Jane Little’s 2014 predictions list is wide-ranging and fascinating throughout. One point that I believe warrants mention is below and relates to online communities. One curious feature of the list is that Amazon seems to have got there already with a few points. Perhaps there is a danger of us all-seeing the future of books the same way Amazon see it. That would be unhealthy. In any case, there’s so much in there you’d be best reading it yourself.
Penguin and Random will buy a large reading community. Right now other than streamlined distribution services, the merger hasn’t resulted in much of a change. Each publisher has its own sales, marketing, editing, and acquisition teams. But data about readers is more important than ever and so is the issue of discovery. Traditional publishers need a community of readers already built. They don’t have the time to create it from the bottom up and their efforts like Bookish and Book Country have been failures. Their best option is to buy Wattpad or Scribd and given that Wattpad is venture capitalist-backed, Wattpad is the more viable candidate.
If you read nothing else on Oyster and a Netflix for books, make it this by Chris Mceigh. The money quote:
So should publishers allow Amazon to go head to head with fledgling players for control of this new supplementary income stream or hold back from signing those licensing contracts with the Seattle giant till they see where the land lies?
It’s a choice that could define our industry in ways we can’t begin to imagine yet.
Hopes & Dreams
I went to Children’s Books Ireland’s talk on Thursday 11th June on the future: ‘Publishing but not as we know it | ebooks, digital publishing and children’. Aside from the very minor quibble, that the panel had no publisher (odd given the topic) it was nonetheless by far the most interesting group assembled to talk about the topic that I have seen for some time in Ireland.
I arrived late and so missed Samatha Holman of the Irish Copyright Licensing Agency who I have seen talk recently about Google and possess probably the best understanding of Copyright law (both national and international) in Ireland. This added greatly to the discussion because it enabled her to cut through the hopes, dreams and wishes right down to the what was allowed and what had yet to be agreed, always useful when discussing the future!
I also missed Peadar Ó Guilín which annoyed me, as I found his contributions to the discussion after the main talks, fascinating, even if he seemed an evangelist for no longer needing publishers*. If I have him wrong, I’ll apologize.
Two other panelists really fascinated me too. The first was speaking as I arrived, John McNamee, President European Booksellers Federation spoke about the challenges of bookselling in the future and spoke of a vision where he sold the customer the intellectual property for a fee and then asked what format he would prefer it in. Seems a nice idea, though my gut told me that it wouldn’t work at a decentralized level and would work at a much more central level. But then, being proved wrong on that one, would be a bonus.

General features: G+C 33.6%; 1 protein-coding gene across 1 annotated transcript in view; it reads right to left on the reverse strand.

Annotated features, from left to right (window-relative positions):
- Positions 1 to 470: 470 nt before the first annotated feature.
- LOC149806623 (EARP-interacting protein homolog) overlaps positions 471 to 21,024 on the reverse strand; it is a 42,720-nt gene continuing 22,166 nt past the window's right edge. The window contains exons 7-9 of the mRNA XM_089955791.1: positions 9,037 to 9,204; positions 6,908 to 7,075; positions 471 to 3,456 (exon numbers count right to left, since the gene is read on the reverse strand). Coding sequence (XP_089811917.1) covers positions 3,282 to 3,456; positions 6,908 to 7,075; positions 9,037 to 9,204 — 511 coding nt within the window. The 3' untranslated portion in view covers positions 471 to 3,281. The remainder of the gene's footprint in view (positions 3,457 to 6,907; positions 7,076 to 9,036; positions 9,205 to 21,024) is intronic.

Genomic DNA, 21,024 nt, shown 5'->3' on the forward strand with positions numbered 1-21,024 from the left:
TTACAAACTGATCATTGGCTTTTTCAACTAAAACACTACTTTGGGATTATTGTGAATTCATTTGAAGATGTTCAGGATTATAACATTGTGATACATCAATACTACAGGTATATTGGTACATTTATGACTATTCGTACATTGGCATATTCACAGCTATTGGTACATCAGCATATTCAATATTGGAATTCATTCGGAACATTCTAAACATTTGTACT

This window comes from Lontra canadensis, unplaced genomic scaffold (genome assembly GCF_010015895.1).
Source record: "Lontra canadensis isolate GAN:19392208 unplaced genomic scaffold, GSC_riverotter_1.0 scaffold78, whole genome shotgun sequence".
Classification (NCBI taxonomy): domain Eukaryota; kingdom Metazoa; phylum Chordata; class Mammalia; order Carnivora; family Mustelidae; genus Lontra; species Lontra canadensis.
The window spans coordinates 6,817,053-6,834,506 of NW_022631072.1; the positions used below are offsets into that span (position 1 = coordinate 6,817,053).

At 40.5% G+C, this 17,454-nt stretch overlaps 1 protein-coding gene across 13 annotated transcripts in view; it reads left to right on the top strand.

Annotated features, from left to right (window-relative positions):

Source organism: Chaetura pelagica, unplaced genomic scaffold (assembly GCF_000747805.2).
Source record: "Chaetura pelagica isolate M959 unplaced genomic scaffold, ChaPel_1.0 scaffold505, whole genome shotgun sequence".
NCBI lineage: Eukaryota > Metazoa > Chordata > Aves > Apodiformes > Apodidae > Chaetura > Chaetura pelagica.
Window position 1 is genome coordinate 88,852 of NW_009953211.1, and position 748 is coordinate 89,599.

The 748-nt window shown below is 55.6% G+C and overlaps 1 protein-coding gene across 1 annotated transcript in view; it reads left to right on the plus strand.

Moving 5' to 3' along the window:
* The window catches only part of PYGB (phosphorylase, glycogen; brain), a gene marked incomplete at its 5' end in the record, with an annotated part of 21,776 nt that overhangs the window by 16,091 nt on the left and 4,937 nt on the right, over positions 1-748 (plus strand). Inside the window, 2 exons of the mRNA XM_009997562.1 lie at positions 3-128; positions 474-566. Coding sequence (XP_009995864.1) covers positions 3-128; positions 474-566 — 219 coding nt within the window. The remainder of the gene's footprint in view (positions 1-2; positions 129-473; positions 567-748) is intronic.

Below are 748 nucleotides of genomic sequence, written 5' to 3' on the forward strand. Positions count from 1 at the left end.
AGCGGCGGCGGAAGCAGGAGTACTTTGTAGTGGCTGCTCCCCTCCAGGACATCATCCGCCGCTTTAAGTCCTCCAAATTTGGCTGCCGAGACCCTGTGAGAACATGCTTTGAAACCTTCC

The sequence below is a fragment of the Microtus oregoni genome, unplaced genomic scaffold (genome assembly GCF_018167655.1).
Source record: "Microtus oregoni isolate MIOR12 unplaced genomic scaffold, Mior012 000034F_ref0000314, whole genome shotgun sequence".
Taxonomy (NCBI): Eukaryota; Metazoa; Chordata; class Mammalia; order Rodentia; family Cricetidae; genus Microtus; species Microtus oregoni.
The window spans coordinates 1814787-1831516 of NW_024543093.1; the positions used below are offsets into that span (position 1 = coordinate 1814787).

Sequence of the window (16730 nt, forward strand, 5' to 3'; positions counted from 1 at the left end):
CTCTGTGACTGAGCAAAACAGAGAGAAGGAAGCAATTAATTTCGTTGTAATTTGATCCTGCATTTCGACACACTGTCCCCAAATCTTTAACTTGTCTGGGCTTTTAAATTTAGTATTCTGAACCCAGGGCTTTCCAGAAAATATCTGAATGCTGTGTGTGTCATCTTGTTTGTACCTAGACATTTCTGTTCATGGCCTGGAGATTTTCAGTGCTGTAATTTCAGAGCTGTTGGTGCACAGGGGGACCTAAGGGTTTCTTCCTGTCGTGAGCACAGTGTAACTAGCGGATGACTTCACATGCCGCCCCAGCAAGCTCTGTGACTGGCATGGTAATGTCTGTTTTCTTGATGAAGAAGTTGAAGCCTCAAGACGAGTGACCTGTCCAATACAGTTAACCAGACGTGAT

By far the most revelatory though was the South County Dublin Librarian, Georgina Byrne. She revealed the extent of their download services something its seems that has floated beneath the radar of nearly everybody in Irish publishing (certainly non-one has ever mentioned it to me).
They have partnered with Overdrive and now deliver up to 3000 titles in ebook and audio book form to members via their download zone.
If you like paper and love paper books then the message Georgina had to share was a depressing one. Children love the libraries Tumblebooks service which offers children’s books online. And, if you listen, read an watch one, you can see why. I tried Dinotrain and it is fun!
As Samantha Holamn said during the discussion, the panel and teh subsequent discussion was by far the best she had attended because it looked forward and I think that was due in large part to Oisín McGann who chaired the event quick wonderfully offering his well considered contributions and links out to funny and informative videos throughout.
I’ve left numerous side issues out but needless to say there was much discussion on Agents, Publishers, Contracts, Google, a little about Amazon, Scribd and a little about revenue models and changing cultural norms. It was a shame I had to leave so quickly when it ended I’d have liked to discuss some of the issues more with the panelists. Still, a thoroughly thought provoking evening. Eoin
* It always amazes me that people would relish the disappearance of publishers wholesale. Yes some publishers might not be excellent and sometimes working relationship have become strained or just plain broken, but surely as an industry over the lifetime of their existence, publishers have been more than simply blood suckers?
Experiments with wiki-text, networked books and multi-authored texts have been going well. Penguin have had the most high profile effort with their Million Penguins wikinovel. Last week I highlightedFiclets which takes the idea of multi-authored texts to a news slick level allowing prequels and sequels to already written shorts [Speaking of which this one on Caesar caught my eye]
The future is Scribd Techcrunch carried an interesting piece today discussing the early success of one of the more interesting new arrivals to this space Scribd. You can upload, search for and read documents on Scribd and it also allows for an embed function but I cannot seem to make that work on wordpress.com. What it lacks is online editing of documents. I can see how this seems a retrograde step in some regards but will certainly encourage people to post their content. Techcrunch also has some interesting points re copyright. It is a fascinating site with very nice features. One I found on DIY Book Binding is worth a look as is so much more.